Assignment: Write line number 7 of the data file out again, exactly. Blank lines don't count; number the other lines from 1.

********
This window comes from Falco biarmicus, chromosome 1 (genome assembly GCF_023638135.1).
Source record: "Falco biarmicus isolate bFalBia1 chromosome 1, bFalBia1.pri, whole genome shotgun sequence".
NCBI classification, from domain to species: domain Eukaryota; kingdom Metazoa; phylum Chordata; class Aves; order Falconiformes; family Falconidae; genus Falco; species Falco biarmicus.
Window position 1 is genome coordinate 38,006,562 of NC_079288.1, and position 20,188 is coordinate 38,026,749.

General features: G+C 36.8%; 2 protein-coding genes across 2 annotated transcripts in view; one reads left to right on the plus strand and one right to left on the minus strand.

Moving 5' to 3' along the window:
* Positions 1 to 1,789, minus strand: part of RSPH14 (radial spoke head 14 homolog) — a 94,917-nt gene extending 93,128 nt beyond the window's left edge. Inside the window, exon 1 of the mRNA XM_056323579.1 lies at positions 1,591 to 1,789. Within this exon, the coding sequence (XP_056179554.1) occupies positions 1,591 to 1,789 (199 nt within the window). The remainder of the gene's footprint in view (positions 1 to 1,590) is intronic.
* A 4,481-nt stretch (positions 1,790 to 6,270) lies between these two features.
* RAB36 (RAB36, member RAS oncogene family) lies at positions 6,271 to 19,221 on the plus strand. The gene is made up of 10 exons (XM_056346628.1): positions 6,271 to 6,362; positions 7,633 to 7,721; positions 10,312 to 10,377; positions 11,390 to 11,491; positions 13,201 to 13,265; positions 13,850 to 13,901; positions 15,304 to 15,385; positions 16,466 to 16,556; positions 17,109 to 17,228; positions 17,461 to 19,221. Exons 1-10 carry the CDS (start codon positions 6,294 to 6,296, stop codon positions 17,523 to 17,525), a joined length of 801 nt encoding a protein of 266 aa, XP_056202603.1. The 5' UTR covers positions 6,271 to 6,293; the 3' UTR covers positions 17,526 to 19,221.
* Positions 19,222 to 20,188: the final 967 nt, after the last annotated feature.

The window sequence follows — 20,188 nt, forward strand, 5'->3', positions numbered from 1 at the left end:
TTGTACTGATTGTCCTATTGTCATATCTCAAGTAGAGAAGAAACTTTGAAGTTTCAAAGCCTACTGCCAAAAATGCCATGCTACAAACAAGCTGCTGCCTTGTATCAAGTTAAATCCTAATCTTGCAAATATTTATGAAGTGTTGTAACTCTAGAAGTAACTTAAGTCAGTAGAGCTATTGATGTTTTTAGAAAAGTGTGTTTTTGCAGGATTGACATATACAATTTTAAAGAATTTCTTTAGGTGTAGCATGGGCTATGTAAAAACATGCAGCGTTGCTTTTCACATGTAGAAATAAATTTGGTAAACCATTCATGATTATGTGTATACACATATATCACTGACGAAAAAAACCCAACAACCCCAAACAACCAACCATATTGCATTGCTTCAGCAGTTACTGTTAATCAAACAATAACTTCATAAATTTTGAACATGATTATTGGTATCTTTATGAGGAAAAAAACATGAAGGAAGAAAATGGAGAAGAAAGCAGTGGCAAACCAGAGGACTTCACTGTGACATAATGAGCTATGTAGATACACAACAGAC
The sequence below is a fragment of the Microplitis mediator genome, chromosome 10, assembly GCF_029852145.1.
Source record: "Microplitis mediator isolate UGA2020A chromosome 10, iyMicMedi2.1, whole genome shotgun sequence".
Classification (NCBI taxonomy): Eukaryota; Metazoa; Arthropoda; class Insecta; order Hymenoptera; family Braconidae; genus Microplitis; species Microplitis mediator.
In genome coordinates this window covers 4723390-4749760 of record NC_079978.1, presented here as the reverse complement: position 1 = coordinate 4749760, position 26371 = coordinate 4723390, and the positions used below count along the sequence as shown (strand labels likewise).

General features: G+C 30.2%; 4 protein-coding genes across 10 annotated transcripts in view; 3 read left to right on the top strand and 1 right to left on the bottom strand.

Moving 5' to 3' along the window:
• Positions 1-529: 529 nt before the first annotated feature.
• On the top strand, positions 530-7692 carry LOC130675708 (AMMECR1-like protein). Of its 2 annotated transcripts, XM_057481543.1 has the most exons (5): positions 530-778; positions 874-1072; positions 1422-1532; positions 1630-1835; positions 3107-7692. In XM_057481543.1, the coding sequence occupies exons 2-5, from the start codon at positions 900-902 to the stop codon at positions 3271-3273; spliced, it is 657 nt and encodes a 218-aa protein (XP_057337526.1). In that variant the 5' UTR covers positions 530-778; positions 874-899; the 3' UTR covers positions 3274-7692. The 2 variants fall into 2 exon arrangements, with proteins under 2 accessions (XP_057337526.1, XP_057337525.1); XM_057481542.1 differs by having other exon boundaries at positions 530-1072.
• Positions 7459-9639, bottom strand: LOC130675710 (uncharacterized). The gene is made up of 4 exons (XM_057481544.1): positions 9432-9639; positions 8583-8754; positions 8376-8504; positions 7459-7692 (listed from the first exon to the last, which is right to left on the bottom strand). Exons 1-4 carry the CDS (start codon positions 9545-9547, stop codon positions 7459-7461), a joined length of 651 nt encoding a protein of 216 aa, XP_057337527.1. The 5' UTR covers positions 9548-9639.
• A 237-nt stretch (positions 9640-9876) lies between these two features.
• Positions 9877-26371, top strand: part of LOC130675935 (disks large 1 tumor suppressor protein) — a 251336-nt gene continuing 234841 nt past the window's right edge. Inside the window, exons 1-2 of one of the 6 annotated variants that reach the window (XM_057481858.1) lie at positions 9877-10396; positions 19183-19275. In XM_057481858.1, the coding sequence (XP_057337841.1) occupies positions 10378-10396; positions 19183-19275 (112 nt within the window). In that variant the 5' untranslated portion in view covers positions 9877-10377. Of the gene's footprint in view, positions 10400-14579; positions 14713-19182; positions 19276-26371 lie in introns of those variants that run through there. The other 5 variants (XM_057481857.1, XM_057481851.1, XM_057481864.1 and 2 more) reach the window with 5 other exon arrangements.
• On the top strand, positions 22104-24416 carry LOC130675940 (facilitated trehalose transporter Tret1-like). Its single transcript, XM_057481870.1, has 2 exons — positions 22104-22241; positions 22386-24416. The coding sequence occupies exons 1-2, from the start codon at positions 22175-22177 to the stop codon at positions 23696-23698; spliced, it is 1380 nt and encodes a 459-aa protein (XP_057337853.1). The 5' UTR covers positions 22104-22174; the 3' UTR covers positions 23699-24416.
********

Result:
* Positions 1 to 1,789, minus strand: part of RSPH14 (radial spoke head 14 homolog) — a 94,917-nt gene extending 93,128 nt beyond the window's left edge. Inside the window, exon 1 of the mRNA XM_056323579.1 lies at positions 1,591 to 1,789. Within this exon, the coding sequence (XP_056179554.1) occupies positions 1,591 to 1,789 (199 nt within the window). The remainder of the gene's footprint in view (positions 1 to 1,590) is intronic.